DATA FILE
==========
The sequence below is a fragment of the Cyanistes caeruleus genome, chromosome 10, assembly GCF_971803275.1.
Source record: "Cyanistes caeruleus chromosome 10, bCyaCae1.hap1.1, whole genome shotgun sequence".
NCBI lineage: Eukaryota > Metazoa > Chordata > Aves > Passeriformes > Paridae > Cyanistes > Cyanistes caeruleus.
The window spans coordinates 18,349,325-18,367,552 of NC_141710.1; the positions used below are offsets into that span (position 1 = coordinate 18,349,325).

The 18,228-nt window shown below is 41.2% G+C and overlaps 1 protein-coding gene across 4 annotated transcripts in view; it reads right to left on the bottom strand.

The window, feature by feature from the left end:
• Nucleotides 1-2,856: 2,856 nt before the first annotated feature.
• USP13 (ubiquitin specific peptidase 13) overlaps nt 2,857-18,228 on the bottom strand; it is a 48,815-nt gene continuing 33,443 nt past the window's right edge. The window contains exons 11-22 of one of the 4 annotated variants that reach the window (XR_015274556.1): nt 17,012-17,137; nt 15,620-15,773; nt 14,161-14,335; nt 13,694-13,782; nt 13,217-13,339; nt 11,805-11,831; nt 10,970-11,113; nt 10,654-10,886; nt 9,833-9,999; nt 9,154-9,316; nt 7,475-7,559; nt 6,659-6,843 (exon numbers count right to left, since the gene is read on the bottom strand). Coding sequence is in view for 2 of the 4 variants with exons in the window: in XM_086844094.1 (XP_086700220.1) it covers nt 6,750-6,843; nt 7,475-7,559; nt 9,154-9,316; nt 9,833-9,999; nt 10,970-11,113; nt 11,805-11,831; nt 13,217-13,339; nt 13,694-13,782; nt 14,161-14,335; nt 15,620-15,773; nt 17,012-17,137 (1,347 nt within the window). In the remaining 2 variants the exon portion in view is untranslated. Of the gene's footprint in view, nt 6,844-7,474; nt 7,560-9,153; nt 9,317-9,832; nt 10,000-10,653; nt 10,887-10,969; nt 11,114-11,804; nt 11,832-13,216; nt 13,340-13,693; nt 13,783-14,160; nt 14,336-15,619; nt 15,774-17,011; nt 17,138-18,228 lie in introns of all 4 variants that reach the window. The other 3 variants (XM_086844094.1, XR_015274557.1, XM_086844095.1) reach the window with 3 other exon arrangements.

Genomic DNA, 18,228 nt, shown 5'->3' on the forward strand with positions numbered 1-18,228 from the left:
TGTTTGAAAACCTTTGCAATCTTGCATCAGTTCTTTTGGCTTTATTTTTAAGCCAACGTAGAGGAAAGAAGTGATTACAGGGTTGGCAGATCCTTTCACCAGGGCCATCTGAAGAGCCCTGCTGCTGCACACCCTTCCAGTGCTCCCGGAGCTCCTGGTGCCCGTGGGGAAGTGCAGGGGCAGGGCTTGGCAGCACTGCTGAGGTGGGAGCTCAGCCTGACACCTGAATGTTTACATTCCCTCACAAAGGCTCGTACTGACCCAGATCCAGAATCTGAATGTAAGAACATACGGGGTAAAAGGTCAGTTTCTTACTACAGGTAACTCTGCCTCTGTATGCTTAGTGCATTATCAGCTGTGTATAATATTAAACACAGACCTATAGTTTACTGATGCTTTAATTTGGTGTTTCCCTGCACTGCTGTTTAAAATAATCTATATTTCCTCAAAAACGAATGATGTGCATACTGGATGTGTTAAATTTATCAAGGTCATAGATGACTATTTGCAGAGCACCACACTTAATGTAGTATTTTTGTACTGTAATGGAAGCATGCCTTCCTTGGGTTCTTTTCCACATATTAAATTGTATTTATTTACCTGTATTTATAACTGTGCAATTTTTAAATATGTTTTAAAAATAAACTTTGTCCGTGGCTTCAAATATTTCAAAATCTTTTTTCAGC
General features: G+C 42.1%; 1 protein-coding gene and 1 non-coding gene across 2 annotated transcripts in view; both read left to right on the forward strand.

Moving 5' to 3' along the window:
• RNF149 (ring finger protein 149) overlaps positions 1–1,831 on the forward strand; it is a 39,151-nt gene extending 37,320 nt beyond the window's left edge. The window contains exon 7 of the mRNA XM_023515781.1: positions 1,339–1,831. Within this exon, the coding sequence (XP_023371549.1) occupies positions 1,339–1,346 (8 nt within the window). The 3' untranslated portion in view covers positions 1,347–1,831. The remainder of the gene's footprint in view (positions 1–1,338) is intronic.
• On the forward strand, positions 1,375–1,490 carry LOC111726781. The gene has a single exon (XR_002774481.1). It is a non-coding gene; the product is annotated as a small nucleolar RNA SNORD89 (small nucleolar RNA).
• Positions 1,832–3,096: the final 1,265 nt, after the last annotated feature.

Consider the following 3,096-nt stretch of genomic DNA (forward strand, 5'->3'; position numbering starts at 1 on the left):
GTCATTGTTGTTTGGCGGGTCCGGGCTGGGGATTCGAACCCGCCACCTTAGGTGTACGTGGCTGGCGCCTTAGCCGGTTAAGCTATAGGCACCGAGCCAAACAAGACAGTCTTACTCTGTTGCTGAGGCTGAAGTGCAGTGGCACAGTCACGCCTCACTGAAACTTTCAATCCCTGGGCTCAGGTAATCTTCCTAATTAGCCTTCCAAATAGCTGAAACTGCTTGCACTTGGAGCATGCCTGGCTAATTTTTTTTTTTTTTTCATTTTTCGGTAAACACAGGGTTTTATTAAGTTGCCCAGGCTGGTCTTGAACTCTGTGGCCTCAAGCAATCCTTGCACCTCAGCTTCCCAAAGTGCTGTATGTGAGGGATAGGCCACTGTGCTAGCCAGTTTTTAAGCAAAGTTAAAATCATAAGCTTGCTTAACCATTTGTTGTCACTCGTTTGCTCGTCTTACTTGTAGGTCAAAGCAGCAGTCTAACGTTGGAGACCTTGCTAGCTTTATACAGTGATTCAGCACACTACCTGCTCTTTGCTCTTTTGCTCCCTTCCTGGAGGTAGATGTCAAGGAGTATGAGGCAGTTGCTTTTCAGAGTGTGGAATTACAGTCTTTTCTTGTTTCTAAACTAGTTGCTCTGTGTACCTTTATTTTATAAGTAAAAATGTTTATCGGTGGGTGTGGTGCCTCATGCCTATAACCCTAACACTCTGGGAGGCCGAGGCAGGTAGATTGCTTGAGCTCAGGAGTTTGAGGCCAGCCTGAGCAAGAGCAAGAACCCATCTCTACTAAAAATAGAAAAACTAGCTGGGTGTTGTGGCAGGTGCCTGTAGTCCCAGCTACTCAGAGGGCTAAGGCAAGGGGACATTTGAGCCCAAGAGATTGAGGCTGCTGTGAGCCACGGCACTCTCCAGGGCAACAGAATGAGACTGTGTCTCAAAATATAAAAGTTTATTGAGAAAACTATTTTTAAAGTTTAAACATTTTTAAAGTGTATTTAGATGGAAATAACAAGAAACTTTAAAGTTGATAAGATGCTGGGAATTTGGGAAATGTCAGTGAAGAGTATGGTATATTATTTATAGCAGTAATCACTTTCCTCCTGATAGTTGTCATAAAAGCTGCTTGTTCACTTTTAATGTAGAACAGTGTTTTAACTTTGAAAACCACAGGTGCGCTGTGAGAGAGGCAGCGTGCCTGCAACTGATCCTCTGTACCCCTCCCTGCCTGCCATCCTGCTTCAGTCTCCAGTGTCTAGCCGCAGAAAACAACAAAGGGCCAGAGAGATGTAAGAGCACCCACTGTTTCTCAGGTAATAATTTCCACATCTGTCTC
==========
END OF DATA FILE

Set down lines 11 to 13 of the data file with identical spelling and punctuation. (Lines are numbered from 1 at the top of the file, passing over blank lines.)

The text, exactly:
General features: G+C 42.1%; 1 protein-coding gene and 1 non-coding gene across 2 annotated transcripts in view; both read left to right on the forward strand.

Moving 5' to 3' along the window:
• RNF149 (ring finger protein 149) overlaps positions 1–1,831 on the forward strand; it is a 39,151-nt gene extending 37,320 nt beyond the window's left edge. The window contains exon 7 of the mRNA XM_023515781.1: positions 1,339–1,831. Within this exon, the coding sequence (XP_023371549.1) occupies positions 1,339–1,346 (8 nt within the window). The 3' untranslated portion in view covers positions 1,347–1,831. The remainder of the gene's footprint in view (positions 1–1,338) is intronic.